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United States v. Sadler

United States District Court, D. South Carolina, Columbia Division

June 2, 2014

United States of America,
v.
Shawn Sadler, Defendant.

OPINION and ORDER

CAMERON McGOWAN CURRIE, Senior District Judge.

Defendant, proceeding pro se, seeks relief in this court pursuant to 28 U.S.C. § 2255. Defendant raises eight (8) grounds for relief which primarily contend he received ineffective assistance of trial and appellate counsel.

On January 28, 2012, this court entered a final order dismissing Defendant's previous motion for relief under 28 U.S.C. § 2255 with prejudice. On July 12, 2012, the Fourth Circuit Court of Appeals affirmed in part and dismissed in part Defendant's appeal of that ruling. Sadler v. United States , 479 F.Appx. 543 (4th Cir. 2012).

On July 1, 2013, Defendant filed a second motion for relief under § 2255. ECF No. 576. By Opinion and Order filed July 2, 2013, this court dismissed Defendant's motion as it was without jurisdiction to entertain it. ECF No. 577.

This court is without jurisdiction to entertain Defendant's third motion for relief under § 2255 as it is a second or successive motion for relief under § 2255. Defendant's failure to secure permission to file a second or successive motion in the appropriate court of appeals prior to the filing of the motion in the district court is fatal to the outcome of any action on the motion in this court. The Anti-Terrorism and Effective Death Penalty Act (AEDPA) of 1996, Pub. L. No. 104-132, 110 Stat. 1214 (1996), placed specific restrictions on second or successive motions under 28 U.S.C. § 2255. Prior to filing a second or successive motion under § 2255, Defendant must obtain certification by a panel of the Fourth Circuit Court of Appeals allowing him to file a second or successive motion. As provided in 28 U.S.C. § 2244, "[b]efore a second or successive application permitted by this section is filed in the district court, the applicant shall move in the appropriate court of appeals for an order authorizing the district court to consider the application." 28 U.S.C. § 2244(b)(3)(A). See also Rule 9 of the Rules Governing 2255 Proceedings ("Before presenting a second or successive motion, the moving party must obtain an order from the appropriate court of appeals authorizing the district court to consider the motion...."). This he has not done.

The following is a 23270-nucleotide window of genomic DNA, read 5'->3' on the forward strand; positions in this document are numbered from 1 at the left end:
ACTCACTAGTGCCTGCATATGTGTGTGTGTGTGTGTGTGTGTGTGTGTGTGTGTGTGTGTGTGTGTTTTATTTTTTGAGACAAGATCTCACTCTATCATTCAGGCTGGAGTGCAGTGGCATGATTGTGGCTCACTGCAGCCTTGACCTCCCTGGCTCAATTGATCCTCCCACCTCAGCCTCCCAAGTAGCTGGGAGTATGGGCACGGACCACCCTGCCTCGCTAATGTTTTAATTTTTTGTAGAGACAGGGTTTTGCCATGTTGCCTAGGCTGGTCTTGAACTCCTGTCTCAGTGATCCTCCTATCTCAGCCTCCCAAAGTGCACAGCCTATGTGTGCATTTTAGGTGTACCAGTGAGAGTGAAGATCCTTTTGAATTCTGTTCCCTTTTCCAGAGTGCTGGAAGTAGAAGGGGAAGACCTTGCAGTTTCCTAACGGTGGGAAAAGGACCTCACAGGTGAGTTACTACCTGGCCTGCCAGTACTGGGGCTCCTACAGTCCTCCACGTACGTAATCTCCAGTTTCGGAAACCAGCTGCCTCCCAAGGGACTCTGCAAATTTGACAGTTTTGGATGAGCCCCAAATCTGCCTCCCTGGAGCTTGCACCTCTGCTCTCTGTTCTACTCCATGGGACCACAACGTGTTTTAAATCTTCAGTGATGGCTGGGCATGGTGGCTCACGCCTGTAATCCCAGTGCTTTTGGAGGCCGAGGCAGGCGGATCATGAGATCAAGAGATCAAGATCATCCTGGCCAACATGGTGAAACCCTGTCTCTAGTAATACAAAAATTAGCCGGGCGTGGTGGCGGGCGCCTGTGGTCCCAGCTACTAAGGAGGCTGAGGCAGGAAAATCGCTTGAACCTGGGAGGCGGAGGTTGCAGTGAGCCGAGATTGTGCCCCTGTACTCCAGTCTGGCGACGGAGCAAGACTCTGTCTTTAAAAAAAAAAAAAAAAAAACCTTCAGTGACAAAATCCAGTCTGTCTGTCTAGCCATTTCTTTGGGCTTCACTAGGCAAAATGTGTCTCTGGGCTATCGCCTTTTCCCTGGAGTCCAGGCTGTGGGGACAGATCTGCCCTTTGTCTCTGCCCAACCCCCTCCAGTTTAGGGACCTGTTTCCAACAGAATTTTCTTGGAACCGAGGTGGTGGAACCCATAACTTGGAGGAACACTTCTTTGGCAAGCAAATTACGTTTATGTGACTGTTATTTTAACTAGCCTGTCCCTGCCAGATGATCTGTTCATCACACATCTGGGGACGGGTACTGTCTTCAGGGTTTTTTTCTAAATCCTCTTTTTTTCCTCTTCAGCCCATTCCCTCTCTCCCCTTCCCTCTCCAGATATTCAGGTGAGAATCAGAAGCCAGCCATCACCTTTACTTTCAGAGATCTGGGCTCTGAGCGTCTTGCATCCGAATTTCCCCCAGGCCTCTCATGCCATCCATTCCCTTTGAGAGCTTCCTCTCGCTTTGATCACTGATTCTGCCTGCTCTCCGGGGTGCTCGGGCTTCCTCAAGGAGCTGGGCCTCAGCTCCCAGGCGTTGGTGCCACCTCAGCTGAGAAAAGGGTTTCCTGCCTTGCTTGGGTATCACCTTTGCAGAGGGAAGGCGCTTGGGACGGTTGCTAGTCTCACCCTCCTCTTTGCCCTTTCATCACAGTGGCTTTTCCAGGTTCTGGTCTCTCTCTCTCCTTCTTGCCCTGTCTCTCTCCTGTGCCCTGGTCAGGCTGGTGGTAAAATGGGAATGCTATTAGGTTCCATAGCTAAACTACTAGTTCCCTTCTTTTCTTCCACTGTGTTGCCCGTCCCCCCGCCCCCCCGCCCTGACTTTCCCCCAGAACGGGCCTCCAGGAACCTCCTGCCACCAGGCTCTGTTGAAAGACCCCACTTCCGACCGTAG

Defendant's motion for relief under § 2255 is dismissed as this court is without jurisdiction to entertain it.

CERTIFICATE OF APPEALABILITY The governing law provides that:

(c)(2) A certificate of appealability may issue... only if the applicant has made a substantial showing of the denial of a constitutional right.
(c)(3) The certificate of appealability... shall indicate which specific issue or issues satisfy the showing required by paragraph (2).

28 U.S.C. § 2253(c). A prisoner satisfies this standard by demonstrating that reasonable jurists would find this court's assessment of his constitutional claims is debatable or wrong and that any dispositive procedural ruling by the district court is likewise debatable. See Miller-El v. Cockrell, 537 U.S. 322, 336 (2003); Slack v. McDaniel, 529 U.S. 473, 484 (2000); Rose v. Lee, 252 F.3d 676, 683 (4th Cir. 2001). In this case, the legal standard for the issuance of a certificate of appealability has not been met. Therefore, a certificate of appealability is denied.

IT IS SO ORDERED.


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